Monday, May 18, 2020

Fred Willard: Master of Comedy

I am feeling sad about the passing of Fred Willard. He was one of our favorite guests on Movie Addict Headquarters. But prior to that, I had the pleasure to interview Fred on the phone – and he kept me in stitches. Below is my article about that interview.

"The world needs comedy," funnyman Fred Willard declared in our spirited telephone interview. That’s why this acclaimed comedian plans to keep playing such roles as the hilarious real estate agent in Waiting for Guffman and the ignorant commentator in Best in Show, two outrageous mockumentaries by filmmaker Christopher Guest. "I’d like to try action-adventure, but that’s too much work," he quipped.

Well-known for his improvisational talent, Willard explained how he approached his Best in Show character. "I was told Buck Laughlin was a former athlete who had done some sports casting but didn’t know anything about dogs and was too lazy to find out. Then I just came up with things I thought a man like that would say."

Willard’s interpretation of Laughlin certainly hit pay dirt. His amusing comments about how someone should do a calendar of "women bathing their dogs" and the need for a bloodhound owner "to wear a Sherlock Holmes cap" had critics attending a Denver press screening howling with delight. The veteran Second City sketch artist seemed pleased about how much of his work remained in the final cut of Best in Show. "I was surprised, especially since many of my Guffman scenes didn’t make it to the finished movie," he admitted.

Born in Cleveland, Willard confessed to causing minor disturbances with his comic antics while in school there. "When the kids laughed at me, I always asked the teacher why I was in trouble when the others were the ones making the noise."

Like many comics, Willard found laughter the best way to cope with pain as a child. "When I was 11 years old, my father died just four days before Christmas," he stated. "That had quite an impact on me and my attitude toward life. I’m a lot like Dick Cavet who says, ‘Whenever I go to a restaurant, I expect it to be closed.’"

Turning back to his childhood days, Willard recalled wanting a B.B. gun as a youngster. His mother wouldn’t allow it. "You’ll never be completely happy until you put someone’s eye out," she warned him. "Well, she was right," he said. "I’ve never put someone’s eye out, and I’ve never been completely happy."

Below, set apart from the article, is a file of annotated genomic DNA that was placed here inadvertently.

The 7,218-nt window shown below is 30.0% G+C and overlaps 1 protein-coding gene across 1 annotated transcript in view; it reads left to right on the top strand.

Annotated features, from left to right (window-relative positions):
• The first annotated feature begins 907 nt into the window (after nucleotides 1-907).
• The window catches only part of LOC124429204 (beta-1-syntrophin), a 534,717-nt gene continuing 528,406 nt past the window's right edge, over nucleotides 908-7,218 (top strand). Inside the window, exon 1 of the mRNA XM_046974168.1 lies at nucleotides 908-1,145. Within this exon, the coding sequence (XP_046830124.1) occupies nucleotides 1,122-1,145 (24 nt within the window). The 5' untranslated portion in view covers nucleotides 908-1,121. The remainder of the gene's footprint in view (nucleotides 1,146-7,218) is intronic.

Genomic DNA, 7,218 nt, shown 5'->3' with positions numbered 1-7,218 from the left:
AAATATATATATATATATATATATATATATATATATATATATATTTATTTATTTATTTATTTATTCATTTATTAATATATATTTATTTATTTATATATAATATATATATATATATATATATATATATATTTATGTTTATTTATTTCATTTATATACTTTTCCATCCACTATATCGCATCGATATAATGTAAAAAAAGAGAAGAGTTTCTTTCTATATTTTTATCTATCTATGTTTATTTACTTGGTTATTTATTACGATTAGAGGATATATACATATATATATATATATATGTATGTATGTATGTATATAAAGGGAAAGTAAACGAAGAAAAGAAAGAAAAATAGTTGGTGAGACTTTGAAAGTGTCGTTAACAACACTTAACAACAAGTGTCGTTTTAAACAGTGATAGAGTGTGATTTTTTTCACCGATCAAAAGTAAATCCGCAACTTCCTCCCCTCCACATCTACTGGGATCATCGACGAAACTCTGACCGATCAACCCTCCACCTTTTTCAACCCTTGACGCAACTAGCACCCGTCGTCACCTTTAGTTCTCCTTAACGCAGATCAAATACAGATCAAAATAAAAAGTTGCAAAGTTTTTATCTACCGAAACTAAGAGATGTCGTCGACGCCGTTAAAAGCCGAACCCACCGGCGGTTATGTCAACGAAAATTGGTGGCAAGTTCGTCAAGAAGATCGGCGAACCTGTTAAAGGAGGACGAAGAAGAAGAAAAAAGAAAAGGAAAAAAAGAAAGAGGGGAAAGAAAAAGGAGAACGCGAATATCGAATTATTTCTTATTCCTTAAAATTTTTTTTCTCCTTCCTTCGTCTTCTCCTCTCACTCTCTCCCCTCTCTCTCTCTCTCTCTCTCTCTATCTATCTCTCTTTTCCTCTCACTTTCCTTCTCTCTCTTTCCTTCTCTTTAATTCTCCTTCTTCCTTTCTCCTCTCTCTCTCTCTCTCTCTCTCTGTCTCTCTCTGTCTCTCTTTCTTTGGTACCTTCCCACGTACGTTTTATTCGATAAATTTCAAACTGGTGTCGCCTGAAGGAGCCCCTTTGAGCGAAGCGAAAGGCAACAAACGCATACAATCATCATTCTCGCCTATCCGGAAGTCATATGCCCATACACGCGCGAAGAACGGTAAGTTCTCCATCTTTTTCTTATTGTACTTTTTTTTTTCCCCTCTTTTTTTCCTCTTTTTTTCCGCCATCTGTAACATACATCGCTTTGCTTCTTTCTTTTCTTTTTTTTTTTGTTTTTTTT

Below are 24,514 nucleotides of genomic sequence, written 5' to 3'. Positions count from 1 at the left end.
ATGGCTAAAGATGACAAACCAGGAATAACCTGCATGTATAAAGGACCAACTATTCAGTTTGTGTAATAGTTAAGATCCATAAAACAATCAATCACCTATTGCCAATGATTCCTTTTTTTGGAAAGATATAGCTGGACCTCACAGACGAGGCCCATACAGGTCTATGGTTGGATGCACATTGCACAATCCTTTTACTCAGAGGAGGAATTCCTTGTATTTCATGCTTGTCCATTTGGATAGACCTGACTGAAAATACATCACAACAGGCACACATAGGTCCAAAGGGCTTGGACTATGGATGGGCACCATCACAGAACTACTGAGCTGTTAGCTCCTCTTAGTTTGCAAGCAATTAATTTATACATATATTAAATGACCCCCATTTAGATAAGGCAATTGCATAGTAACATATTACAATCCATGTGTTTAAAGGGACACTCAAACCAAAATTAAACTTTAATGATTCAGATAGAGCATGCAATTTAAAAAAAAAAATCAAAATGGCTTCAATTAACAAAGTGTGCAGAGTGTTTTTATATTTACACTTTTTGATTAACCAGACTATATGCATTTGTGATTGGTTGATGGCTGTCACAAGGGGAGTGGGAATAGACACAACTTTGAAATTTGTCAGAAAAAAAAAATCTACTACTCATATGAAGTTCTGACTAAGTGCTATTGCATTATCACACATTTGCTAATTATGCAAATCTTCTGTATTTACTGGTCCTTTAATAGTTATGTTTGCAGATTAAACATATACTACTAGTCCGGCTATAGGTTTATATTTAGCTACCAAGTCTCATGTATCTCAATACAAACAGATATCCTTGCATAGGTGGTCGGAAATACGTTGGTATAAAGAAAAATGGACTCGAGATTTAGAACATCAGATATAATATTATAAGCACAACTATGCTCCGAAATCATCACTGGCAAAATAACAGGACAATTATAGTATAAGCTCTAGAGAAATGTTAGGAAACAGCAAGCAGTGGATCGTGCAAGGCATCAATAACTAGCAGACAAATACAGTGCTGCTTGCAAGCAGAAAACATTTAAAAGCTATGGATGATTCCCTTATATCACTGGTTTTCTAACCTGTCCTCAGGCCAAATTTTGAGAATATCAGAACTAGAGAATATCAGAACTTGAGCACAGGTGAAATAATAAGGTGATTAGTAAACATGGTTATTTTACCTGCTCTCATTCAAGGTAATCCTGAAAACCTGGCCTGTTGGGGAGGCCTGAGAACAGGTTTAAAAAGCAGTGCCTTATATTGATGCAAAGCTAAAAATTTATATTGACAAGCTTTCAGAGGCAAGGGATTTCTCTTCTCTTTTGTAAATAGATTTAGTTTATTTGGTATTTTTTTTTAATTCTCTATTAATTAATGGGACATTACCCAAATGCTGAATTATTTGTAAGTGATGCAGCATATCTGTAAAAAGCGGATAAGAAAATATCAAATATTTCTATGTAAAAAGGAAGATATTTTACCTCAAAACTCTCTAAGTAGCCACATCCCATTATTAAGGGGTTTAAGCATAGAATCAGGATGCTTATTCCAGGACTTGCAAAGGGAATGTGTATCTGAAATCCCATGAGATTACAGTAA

Commenting on his own child-rearing techniques, Willard explained, "We gave our daughter everything she wanted. We nurtured her and never made her suffer. Now she’s all grown up and a mom herself. But she doesn’t want to work at being an actress or do comedy. Where did we go wrong?"

Although Willard really wanted to be a baseball player, choosing acting as a career has brought him success in films, live theatre, and television. Highlights of his work include being a founding member of a classic improv group (Ace Trucking Company) and performing recurring television roles on Mad About You, The Tonight Show with Jay Leno, and Roseanne (for which he received an Emmy nomination). He has appeared in such diverse movies as Idle Hands, This Is Spinal Tap, and Roxanne.

If the report of this interview seems a bit jumbled, it’s because Willard kept me laughing too much to take good notes. But he’s absolutely right. The world does need comedy. And comedy needs talented comedians like Fred Willard.

R.I.P. Fred Willard. Thanks for all the happy memories you’ve left us. We will miss you!

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Wednesday, May 06, 2020

A Book for Corona Virus Blues

I am always happy to learn that Confessions of a Movie Addict, my amusing life-at-the-movies memoir, is still attracting attention. Although published way back in 2001, film fans of today seem to enjoy this award-winning book.

Thanks to Carolyn Howard-Johnson for her timely comments about the book and to Denise Fitzgerald Cassino for presenting them with her wizardly flair in the image below.   

On Facebook, Carolyn also posted a picture of herself pointing to the book’s "stylish index" and accompanied with the following quote: